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Chiara Castro

Sharenting: the online parenting trend kids never asked for

Kid with open hand palms showing word no written on them.

Take a quick scroll through Instagram, Facebook, or TikTok and you'll be bombarded by kids' photos and videos. Posts of influencers and bloggers stand right those of young parents, families, and friends proudly sharing children's achievements—all fueled by likes and views. Let's face it, most of us have been guilty of some sort of sharenting on social media at some point.

Experts have found that about 81% of children living in Western countries have "some sort of online presence" before 2 years old. With sharing often beginning during  pregnancy, kids are born "digitally even before [their] natural birth." Snaps of children's lives are frozen in a giant digital album, on the internet, for anyone to access.

Social media users violate children's privacy often in good faith, without understanding the possible implications for their well-being. Nonetheless, experts warn that sharenting—a portmanteau of share and parenting referencing the practice of oversharing children's data online—exposes youngsters to a long list of security and privacy risks. Everything for a digital identity they never asked for.

What is sharenting?

In her book "Sharenthood: Why We Should Think Before We Talk About Our Kids Online," Leah Plunkett says that sharenting occurs every time adults share private details about a child via a digital device. 

While blogs and social media platforms are the most common channels, sharenting also happens via fertility apps, baby cams, Amazon wish lists, educational apps, and photos uploaded on a cloud storage server. For the sake of this article, I'm focusing on the most widespread and invasive of these: social media posts.

(Image credit: Getty Images)

Plunkett believes that adults "sharent" because digital platforms "make it very easy to do and even encourage it." New parents share personal details to combat loneliness. Teachers might upload children's pictures to celebrate their work. Other accounts treat the practice as a business—and it's a profitable one that the law is now beginning to regulate.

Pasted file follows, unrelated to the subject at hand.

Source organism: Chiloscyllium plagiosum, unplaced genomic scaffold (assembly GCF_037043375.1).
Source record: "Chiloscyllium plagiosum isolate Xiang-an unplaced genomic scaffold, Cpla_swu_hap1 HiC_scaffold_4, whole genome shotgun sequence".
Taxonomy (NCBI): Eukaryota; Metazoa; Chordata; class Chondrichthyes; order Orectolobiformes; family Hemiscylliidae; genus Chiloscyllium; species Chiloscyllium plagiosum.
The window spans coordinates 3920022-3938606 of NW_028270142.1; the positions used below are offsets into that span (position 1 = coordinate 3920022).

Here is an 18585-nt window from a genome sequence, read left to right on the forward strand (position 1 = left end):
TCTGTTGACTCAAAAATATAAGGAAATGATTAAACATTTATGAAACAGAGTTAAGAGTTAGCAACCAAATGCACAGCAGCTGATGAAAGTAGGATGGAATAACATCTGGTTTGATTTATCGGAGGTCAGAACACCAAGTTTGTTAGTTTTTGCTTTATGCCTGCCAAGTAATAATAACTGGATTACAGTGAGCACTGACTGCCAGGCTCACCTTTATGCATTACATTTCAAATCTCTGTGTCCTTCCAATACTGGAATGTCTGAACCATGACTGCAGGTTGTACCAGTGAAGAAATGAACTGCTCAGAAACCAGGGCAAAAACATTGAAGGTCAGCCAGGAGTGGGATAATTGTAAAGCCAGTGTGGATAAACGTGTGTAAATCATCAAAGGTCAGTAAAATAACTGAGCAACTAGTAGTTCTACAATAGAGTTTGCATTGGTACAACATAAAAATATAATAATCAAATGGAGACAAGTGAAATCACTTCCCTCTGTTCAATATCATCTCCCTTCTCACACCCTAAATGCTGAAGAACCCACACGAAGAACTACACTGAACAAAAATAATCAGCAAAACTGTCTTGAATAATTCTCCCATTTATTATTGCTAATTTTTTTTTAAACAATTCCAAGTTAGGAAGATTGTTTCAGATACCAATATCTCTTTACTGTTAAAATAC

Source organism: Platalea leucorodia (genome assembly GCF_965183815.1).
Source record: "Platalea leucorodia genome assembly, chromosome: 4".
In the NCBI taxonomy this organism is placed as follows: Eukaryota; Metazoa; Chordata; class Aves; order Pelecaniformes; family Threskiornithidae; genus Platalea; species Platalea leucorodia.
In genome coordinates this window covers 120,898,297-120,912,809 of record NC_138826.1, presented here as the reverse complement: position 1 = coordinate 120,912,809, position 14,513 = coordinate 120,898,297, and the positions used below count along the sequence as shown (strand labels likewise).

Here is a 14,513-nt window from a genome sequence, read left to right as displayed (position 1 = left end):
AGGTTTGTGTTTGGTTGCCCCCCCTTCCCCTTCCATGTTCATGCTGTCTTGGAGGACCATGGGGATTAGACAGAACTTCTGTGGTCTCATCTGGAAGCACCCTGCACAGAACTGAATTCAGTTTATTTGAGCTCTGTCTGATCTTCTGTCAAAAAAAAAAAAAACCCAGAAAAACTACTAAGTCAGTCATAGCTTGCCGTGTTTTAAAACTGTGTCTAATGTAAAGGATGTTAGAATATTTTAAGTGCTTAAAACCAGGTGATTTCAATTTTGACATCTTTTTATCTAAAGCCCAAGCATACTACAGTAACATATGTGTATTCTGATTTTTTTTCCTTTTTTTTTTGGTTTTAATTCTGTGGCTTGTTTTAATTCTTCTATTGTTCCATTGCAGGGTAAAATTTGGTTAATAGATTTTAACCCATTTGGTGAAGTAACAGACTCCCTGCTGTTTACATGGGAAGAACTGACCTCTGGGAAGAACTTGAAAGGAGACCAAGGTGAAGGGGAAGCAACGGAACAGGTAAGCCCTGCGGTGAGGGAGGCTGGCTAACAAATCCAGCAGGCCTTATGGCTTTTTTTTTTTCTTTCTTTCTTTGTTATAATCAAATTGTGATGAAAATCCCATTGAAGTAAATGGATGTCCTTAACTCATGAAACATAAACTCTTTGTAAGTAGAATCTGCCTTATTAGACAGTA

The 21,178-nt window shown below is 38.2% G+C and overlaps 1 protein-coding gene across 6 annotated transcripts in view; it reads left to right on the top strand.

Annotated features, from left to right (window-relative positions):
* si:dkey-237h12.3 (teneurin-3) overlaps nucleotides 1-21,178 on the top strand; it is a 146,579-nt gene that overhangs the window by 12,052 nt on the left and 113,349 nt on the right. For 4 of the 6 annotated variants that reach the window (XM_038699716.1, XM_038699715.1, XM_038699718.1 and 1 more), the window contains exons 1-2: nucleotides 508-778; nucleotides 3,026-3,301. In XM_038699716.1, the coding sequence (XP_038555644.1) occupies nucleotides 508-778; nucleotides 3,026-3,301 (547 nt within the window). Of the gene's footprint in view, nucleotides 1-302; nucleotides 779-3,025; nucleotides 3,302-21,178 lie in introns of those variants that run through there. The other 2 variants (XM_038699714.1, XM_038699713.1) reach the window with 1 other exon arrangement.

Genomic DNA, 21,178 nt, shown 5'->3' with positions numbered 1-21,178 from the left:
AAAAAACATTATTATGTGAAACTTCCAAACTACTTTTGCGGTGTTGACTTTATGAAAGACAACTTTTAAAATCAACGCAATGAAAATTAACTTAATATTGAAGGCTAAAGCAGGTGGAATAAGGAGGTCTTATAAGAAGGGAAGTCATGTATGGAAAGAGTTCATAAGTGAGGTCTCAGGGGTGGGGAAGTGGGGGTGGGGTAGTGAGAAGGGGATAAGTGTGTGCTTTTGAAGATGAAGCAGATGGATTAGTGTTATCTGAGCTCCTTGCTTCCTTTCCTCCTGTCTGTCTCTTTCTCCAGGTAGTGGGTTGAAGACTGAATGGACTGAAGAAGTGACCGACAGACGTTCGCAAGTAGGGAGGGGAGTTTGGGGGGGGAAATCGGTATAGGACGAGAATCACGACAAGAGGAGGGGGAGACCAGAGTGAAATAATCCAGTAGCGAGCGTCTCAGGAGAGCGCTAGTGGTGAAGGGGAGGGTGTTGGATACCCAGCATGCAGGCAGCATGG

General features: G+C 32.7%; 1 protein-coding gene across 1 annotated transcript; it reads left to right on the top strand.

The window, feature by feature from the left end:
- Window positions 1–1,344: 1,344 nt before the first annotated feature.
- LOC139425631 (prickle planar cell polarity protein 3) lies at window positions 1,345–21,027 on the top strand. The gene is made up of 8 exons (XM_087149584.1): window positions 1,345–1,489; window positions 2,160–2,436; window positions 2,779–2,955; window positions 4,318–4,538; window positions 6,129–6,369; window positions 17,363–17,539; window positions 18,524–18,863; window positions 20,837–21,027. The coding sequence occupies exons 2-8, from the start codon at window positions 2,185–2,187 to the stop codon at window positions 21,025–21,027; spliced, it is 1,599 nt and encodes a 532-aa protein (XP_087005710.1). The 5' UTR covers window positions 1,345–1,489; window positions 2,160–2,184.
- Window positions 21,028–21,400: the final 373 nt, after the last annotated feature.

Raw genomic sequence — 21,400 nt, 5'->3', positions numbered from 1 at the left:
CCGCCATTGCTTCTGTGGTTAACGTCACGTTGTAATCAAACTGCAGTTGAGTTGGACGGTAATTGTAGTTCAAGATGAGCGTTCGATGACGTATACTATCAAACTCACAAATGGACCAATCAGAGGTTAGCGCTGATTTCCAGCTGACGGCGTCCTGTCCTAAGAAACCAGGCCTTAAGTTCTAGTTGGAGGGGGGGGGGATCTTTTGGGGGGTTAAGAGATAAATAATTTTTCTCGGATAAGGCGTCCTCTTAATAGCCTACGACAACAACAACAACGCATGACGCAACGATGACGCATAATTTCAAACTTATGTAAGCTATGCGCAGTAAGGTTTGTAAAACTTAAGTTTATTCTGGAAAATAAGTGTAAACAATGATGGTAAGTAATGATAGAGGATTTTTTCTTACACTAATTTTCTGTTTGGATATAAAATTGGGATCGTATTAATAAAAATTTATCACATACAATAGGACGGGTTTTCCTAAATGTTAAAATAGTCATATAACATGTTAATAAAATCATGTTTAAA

However, digital child labor is only one facet of the problem. No matter the number of followers or interactions you have, children most likely never consent to their image being shared. Even worse, having their life broadcasted on the internet does not come without consequences.

"This approach to parenting and other caretaking subtly but fundamentally transforms childhood and adolescence from a space of play—a zone of exploration of self and world—to a space of surveillance, which has far-reaching, sometimes life-altering, implications," wrote Plunkett.

A privacy problem

Online privacy is a major concern nowadays. The use of security software like VPN services is on the rise. More parents use parental controls when their kids use a digital device. Yet, too many people are willing to give up a piece of their privacy for gratification on social media—and sharenting doubles the dangers.

You've no doubt heard of identity theft, and you might even have been affected by it yourself. While phishing and other more complex cyber-attacks can be involved in the process, extracting sensitive information directly from social media remains an effective and easy tactic for ID fraudsters. And, unfortunately, kids are increasingly becoming a target.

Did you know?
(Image credit: Getty Images)

Digital kidnapping refers to the theft of photos of a minor published online posing as himself or his parents. Digital kidnappers may assume the identity of a parent, making people believe they are the father or mother of the child. In some cases, they can use their fake digital identity to contact other children.

According to a Carnegie Mellon CyLab study conducted in 2011, child identity theft is 51 times more common than adult identity theft. Plunkett explains that this is because a kid is like a "clean slate with no credit history."

Metadata attached to children's photos and videos can also put them at risk of invasive profiling and other cyberattacks later in life.